Abbott has championed restrictions on abortion as governor, touting state measures to ban “partial-birth” abortion, to outlaw selling fetal parts for profit and to require burial or cremation of fetal remains. The first two also are addressed in federal law.

Some Texas laws have been challenged in court, sometimes successfully.

The U.S. Supreme Court overturned abortion restrictions approved in 2013 that imposed new requirements on abortion facilities. And a federal judge last year said parts of a law limiting a second-trimester abortion procedure were unconstitutional. The state is appealing.

Some have criticized Abbott and other Republican leaders who oppose abortion for not providing enough support in areas such as health care for women and children

“I believe that women’s health care is life,” said Nichole Miller, 30, of Austin, who was among a small group of demonstrators at the Capitol on Saturday backing a woman’s right to choose abortion. “They are slowly taking away women’s health care and the right to know about our bodies and the right to choose. It’s not so much about having an abortion. It’s the right to choose whether or not family planning is right for you at that time in your life.”

Dr. Brian and Kathy Seastrunk with the San Antonio Coalition for Life, accompanied by their 3-and-a-half-year old son Isaac, spe in favor of pro-life advocates having a presence outside clinics that offer abortion.

The couplehave three biological children and adopted Isaac after his young mother opted against an abortion, Kathy Seastrunk said. After seeing people “praying peacefully” outside her original clinic destination, the pregnant girl followed signs to a facility that offered an alternative, Kathy Seastrunk said.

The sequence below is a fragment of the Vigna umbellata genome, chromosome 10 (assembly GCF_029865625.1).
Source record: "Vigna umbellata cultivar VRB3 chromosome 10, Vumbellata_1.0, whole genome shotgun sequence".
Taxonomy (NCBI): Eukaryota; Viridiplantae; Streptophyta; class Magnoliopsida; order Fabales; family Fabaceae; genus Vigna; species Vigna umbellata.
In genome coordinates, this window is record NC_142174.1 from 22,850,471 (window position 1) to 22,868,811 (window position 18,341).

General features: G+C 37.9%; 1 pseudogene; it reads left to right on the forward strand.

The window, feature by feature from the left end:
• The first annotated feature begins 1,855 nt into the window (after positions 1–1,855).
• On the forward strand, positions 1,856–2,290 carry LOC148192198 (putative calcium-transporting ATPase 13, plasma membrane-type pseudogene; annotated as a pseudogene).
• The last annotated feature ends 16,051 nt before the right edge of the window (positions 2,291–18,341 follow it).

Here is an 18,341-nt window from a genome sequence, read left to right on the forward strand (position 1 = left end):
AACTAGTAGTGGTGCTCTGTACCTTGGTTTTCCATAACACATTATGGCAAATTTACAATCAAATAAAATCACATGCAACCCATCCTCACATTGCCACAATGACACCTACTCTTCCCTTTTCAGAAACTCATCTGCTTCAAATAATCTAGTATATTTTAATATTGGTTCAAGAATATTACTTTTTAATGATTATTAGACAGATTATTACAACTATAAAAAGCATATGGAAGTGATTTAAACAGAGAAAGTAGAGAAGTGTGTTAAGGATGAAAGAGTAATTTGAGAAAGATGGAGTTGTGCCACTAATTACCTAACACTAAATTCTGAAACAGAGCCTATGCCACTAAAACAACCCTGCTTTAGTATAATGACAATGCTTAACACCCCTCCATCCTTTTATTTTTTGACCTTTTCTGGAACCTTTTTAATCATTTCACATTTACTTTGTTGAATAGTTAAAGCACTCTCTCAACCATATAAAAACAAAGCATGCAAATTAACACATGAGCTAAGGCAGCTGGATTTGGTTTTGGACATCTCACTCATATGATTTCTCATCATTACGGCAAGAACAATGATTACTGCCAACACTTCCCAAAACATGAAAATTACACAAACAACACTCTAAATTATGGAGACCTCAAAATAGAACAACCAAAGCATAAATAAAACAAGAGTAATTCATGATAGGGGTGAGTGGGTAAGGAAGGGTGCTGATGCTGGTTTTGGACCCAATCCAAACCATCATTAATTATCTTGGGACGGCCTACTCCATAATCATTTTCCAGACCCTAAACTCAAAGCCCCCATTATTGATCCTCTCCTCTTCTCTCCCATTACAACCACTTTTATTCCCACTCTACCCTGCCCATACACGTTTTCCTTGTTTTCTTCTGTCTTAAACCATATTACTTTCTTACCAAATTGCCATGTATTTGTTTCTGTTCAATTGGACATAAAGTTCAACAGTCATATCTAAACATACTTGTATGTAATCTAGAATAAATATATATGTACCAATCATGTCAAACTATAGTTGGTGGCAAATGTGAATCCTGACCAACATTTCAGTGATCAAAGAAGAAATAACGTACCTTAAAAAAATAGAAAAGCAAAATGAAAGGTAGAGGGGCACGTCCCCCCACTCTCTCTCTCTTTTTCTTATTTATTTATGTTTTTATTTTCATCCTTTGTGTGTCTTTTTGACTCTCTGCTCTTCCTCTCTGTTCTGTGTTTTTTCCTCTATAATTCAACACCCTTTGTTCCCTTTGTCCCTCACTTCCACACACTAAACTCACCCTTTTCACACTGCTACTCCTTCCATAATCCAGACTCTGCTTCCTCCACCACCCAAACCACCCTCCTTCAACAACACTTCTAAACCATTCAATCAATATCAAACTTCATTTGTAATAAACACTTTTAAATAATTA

“Love saved a life that day,” she said.

Abbott urged those at the rally to make their voices heard at the ballot box, pointing to Texas Supreme Court Justice Jimmy Blacklock, who attended the rally along with other officials including Agriculture Commissioner Sid Miller, Land Commissioner George P. Bush and a number of lawmakers.

The governor appointed Blacklock to fill a court vacancy. Blacklock is running for the post and faces Democratic State District Judge Steven Kirkland of Harris County in November.

“I don’t have to guess or wonder how Justice Blacklock is going to decide cases because of his proven record of fighting for pro-life causes,” Abbott said. Blacklock was Abbott’s general counsel in the governor’s office and worked for him when Abbott was attorney general.

Texas Alliance for Life speswoman Melissa Duncan said it was estimated that at its largest point, there were 5,000 people at Saturday’s rally.

By: Peggy Fikac

For those whose life’s work is opposing abortion, White’s position doesn’t make a sale.

“We don’t consider him one of our own,” said Joe Pojman, founder and executive director of Texas Alliance for Life. “To us, it’s about supporting policies… that protect unborn children and their mothers from abortion. That’s certainly not what he wants to do.”

The governor’s race is important not only because of legislation that can be approved under current law, but because states will be able to set their own policies and even ban abortion if the U.S. Supreme Court at some point has the votes to reverse Roe v Wade.

“We will need a governor who will sign that legislation. And that’s why the governor’s office is of paramount importance to us,” said Pojman. Abbott, a Republican and staunch abortion opponent, is keynoting the Texas Rally for Life at the Capitol Saturday.